Spark!Lab at National Museum of American History[40]
The Spark!Lab is where museum visitors between 6 and 12 become inventors! Children are invited to create, collaborate, explore, test, experiment, and invent. Activities for children and families incorporate traditional science, technology, engineering, and math (STEM) with art, museum, and creativity. Spark!Lab activities are designed around themes that connect to Museum collections and exhibitions. Themes change on a regular basis ensuring that regular visitors have something new to explore! So join your friends daily from 10 am to 4 pm (closed Tuesdays) at the National Museum of American History to become science’s newest hero!


Disclaimer/Terms[25]: These opportunities are subject to last minute cancellations and changes that might not be reflected in this DullesMoms.com post. Please, always confirm by calling/clicking.

Endnotes:
  1. Arlington: http://dullesmoms.com/steam/#Arlington
  2. Fairfax: http://dullesmoms.com/steam/#Fairfax
  3. Loudoun: http://dullesmoms.com/steam/#Loudoun
  4. Prince William: http://dullesmoms.com/steam/#PWC
  5. Regional: http://dullesmoms.com/steam/#Regional
  6. DC: http://dullesmoms.com/steam/3/
  7. MD: http://dullesmoms.com/steam/2/
  8. David M. Brown Planetarium: http://www.apsva.us/planetarium
  9. Friends of Arlington’s Planetarium: http://friendsoftheplanetarium.org/
  10. Children’s Science Center Lab: http://childsci.org/lab/
  11. Steven F. Udvar-Hazy Center: http://airandspace.si.edu/visit/udvar-hazy-center/
  12. Gum Spring Library: http://library.loudoun.gov/News-Events/mill
  13. Sterling Library: http://library.loudoun.gov/News-Events/mill
  14. Rust Library: http://library.loudoun.gov/News-Events/mill
  15. Irene V. Hylton Planetarium: http://www.hyltonplanetarium.com/
  16. Science Museum of Virginia: http://www.smv.org/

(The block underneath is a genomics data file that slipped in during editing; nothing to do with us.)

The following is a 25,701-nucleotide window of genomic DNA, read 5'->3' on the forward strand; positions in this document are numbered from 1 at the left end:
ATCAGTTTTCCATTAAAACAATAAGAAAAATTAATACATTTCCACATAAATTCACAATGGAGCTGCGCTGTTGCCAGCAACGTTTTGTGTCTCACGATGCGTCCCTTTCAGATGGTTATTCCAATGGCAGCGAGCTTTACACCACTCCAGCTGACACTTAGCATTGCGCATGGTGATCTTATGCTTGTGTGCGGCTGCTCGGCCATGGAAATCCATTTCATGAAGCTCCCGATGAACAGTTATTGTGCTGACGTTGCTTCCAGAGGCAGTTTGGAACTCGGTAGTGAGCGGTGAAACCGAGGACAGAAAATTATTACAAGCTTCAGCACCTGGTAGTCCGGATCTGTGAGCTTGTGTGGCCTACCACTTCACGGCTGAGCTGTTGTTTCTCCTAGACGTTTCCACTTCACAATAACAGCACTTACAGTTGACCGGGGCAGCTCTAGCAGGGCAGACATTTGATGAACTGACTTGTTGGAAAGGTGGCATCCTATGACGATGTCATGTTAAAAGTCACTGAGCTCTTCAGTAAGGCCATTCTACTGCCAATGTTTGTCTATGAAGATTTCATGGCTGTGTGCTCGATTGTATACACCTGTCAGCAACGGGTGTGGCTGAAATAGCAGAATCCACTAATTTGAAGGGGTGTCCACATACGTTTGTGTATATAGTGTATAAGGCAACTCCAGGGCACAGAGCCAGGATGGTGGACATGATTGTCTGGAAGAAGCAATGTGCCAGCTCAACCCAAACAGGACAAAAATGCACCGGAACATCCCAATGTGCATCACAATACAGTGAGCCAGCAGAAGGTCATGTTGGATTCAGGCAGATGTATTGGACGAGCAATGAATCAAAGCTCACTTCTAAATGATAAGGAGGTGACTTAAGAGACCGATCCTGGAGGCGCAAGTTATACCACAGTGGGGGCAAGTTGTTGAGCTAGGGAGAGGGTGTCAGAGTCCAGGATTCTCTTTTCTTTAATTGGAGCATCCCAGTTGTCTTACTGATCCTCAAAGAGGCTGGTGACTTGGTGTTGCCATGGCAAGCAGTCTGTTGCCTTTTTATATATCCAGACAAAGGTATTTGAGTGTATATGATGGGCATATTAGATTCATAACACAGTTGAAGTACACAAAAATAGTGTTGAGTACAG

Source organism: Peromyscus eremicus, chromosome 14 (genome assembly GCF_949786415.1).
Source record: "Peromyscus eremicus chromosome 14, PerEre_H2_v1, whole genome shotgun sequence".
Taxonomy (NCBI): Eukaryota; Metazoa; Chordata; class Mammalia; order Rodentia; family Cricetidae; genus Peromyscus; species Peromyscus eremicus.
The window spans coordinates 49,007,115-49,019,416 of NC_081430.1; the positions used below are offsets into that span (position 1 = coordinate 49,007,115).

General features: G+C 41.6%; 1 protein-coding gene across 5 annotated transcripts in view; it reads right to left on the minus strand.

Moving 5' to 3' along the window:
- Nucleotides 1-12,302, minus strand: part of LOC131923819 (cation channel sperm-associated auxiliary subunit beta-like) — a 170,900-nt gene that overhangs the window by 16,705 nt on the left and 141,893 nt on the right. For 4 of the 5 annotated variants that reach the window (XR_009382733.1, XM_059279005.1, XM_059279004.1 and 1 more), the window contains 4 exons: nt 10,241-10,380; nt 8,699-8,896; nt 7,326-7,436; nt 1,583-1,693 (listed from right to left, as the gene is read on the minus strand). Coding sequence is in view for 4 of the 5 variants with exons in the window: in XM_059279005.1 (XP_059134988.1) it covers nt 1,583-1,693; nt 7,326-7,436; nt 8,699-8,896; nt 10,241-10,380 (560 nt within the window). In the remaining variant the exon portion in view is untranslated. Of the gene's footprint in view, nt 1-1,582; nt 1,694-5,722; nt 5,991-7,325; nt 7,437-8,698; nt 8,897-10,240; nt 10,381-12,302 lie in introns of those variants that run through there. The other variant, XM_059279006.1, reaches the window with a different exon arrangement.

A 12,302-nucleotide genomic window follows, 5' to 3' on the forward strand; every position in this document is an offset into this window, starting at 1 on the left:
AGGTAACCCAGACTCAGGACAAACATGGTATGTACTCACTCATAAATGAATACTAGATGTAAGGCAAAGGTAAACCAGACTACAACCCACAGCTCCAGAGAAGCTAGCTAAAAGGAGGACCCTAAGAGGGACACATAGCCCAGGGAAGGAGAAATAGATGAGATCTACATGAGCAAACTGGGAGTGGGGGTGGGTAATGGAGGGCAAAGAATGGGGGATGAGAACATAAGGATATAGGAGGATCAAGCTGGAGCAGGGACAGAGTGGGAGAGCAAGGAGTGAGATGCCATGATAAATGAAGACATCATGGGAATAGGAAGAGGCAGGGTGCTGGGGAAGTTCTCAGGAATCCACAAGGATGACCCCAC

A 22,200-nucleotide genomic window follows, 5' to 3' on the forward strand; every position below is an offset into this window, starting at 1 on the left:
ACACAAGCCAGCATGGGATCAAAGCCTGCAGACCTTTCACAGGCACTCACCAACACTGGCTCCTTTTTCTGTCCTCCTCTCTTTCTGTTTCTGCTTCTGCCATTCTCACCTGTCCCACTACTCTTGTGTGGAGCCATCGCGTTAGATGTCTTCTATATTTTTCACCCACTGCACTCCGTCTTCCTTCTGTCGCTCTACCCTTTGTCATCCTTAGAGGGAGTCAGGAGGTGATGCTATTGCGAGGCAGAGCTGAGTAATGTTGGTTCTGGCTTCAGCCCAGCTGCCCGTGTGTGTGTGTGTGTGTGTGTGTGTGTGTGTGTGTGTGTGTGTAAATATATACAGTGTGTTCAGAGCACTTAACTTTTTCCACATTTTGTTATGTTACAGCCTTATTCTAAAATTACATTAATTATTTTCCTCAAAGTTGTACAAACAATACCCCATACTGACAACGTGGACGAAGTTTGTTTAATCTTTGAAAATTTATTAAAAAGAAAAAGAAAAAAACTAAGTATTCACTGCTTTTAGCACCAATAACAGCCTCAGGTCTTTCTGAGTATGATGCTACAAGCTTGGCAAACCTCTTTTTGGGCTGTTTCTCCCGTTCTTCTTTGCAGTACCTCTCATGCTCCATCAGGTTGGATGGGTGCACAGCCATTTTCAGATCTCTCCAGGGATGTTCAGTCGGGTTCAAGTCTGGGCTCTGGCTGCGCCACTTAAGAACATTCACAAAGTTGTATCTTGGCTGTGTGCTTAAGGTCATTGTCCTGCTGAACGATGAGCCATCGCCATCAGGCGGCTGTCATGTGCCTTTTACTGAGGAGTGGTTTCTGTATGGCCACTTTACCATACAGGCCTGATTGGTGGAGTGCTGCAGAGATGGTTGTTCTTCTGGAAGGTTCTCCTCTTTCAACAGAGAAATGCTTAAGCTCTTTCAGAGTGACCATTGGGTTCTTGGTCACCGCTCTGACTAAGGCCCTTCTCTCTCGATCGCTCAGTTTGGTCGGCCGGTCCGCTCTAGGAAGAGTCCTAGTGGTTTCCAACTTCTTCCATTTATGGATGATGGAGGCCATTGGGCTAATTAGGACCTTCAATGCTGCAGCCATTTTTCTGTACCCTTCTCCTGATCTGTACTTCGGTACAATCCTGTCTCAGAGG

17. Shenandoah Valley Discovery Museum: http://www.discoverymuseum.net/
  18. Virginia Air and Space Center: http://www.vasc.org/
  19. Children’s Museum of Virginia: http://www.childrensmuseumva.com/
  20. Virginia Air & Space Center: http://www.vasc.org/
  21. Science Museum of Western Virginia: http://smwv.org/
  22. Virginia Discovery Museum: http://www.vadm.org/
  23. Virginia Living Museum: http://thevlm.org/
  24. Virginia Museum of Natural History: http://www.vmnh.net/
  25. Terms: http://dullesmoms.com/terms-conditions/
  26. Arthur Storer Planetarium: https://sites.google.com/site/paulasaupairs/area-attractions-places-to-visit/maryland-counties-cities/calvert/arthur-storer-planetarium
  27. Ausherman Planetarium: https://education.fcps.org/essl/
  28. Banneker Planetarium: http://www.ccbcmd.edu/Programs-and-Courses/Schools-and-Academic-Departments/School-of-Mathematics-and-Science/Astronomy/Banneker-Planetarium.aspx
  29. Discovery Station at Hagerstown: http://discoverystation.org/
  30. Goddard Space Flight Center: http://www.nasa.gov/centers/goddard/visitor/home/index.html
  31. Howard B. Owens Science Center: http://www1.pgcps.org/howardbowens/wipage.aspx?Pageid=178442&id=197933
  32. Kids International Discovery Museum: http://kid-museum.org/
  33. Maryland Science Center: http://www.mdsci.org/
  34. William M. Brish Planetarium: http://wbplanetarium.weebly.com/
  35. their website: http://wbplanetarium.weebly.com/
  36. Q?rius? at National Museum of Natural History: https://qrius.si.edu/
  37. Rock Creek Park Nature Center & Planetarium: http://www.nps.gov/rocr/planyourvisit/planetarium.htm
  38. Smithsonian National Air & Space Museum: http://airandspace.si.edu/visit/mall/
  39. here: http://airandspace.si.edu/events/telescopic-observing/
  40. Spark!Lab at National Museum of American History: http://americanhistory.si.edu/exhibitions/sparklab

Source URL: http://dullesmoms.com/steam/